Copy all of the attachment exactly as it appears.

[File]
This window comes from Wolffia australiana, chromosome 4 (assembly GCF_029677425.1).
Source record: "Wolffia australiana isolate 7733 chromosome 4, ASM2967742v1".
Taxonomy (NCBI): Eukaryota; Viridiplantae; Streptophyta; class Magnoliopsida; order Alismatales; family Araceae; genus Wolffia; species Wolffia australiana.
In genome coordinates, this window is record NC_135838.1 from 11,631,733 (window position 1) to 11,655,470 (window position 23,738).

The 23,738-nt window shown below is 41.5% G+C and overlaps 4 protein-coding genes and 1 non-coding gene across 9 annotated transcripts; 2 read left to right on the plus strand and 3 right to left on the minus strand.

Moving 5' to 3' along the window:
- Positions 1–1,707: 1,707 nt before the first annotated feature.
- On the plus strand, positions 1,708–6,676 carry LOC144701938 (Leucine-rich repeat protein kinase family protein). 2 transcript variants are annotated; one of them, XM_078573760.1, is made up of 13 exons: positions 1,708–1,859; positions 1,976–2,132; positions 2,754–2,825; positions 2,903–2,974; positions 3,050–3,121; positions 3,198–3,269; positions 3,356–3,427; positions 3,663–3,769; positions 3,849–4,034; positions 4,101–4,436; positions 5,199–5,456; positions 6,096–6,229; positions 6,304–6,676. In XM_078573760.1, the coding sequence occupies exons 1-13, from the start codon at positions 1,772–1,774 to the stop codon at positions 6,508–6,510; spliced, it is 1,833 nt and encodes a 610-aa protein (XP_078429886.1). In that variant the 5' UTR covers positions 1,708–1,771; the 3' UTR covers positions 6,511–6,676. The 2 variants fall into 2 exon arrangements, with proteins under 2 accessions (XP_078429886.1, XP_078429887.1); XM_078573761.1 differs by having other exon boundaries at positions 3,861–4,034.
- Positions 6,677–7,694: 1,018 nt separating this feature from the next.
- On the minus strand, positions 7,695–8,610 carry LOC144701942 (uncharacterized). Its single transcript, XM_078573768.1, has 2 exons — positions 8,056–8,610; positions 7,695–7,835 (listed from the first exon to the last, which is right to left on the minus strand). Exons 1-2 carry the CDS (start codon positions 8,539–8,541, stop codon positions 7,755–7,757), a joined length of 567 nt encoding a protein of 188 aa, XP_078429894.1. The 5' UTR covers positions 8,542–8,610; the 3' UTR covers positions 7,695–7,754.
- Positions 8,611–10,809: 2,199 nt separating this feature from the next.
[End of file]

This window comes from Wolffia australiana, chromosome 4 (assembly GCF_029677425.1).
Source record: "Wolffia australiana isolate 7733 chromosome 4, ASM2967742v1".
Taxonomy (NCBI): Eukaryota; Viridiplantae; Streptophyta; class Magnoliopsida; order Alismatales; family Araceae; genus Wolffia; species Wolffia australiana.
In genome coordinates, this window is record NC_135838.1 from 11,631,733 (window position 1) to 11,655,470 (window position 23,738).

The 23,738-nt window shown below is 41.5% G+C and overlaps 4 protein-coding genes and 1 non-coding gene across 9 annotated transcripts; 2 read left to right on the plus strand and 3 right to left on the minus strand.

Moving 5' to 3' along the window:
- Positions 1–1,707: 1,707 nt before the first annotated feature.
- On the plus strand, positions 1,708–6,676 carry LOC144701938 (Leucine-rich repeat protein kinase family protein). 2 transcript variants are annotated; one of them, XM_078573760.1, is made up of 13 exons: positions 1,708–1,859; positions 1,976–2,132; positions 2,754–2,825; positions 2,903–2,974; positions 3,050–3,121; positions 3,198–3,269; positions 3,356–3,427; positions 3,663–3,769; positions 3,849–4,034; positions 4,101–4,436; positions 5,199–5,456; positions 6,096–6,229; positions 6,304–6,676. In XM_078573760.1, the coding sequence occupies exons 1-13, from the start codon at positions 1,772–1,774 to the stop codon at positions 6,508–6,510; spliced, it is 1,833 nt and encodes a 610-aa protein (XP_078429886.1). In that variant the 5' UTR covers positions 1,708–1,771; the 3' UTR covers positions 6,511–6,676. The 2 variants fall into 2 exon arrangements, with proteins under 2 accessions (XP_078429886.1, XP_078429887.1); XM_078573761.1 differs by having other exon boundaries at positions 3,861–4,034.
- Positions 6,677–7,694: 1,018 nt separating this feature from the next.
- On the minus strand, positions 7,695–8,610 carry LOC144701942 (uncharacterized). Its single transcript, XM_078573768.1, has 2 exons — positions 8,056–8,610; positions 7,695–7,835 (listed from the first exon to the last, which is right to left on the minus strand). Exons 1-2 carry the CDS (start codon positions 8,539–8,541, stop codon positions 7,755–7,757), a joined length of 567 nt encoding a protein of 188 aa, XP_078429894.1. The 5' UTR covers positions 8,542–8,610; the 3' UTR covers positions 7,695–7,754.
- Positions 8,611–10,809: 2,199 nt separating this feature from the next.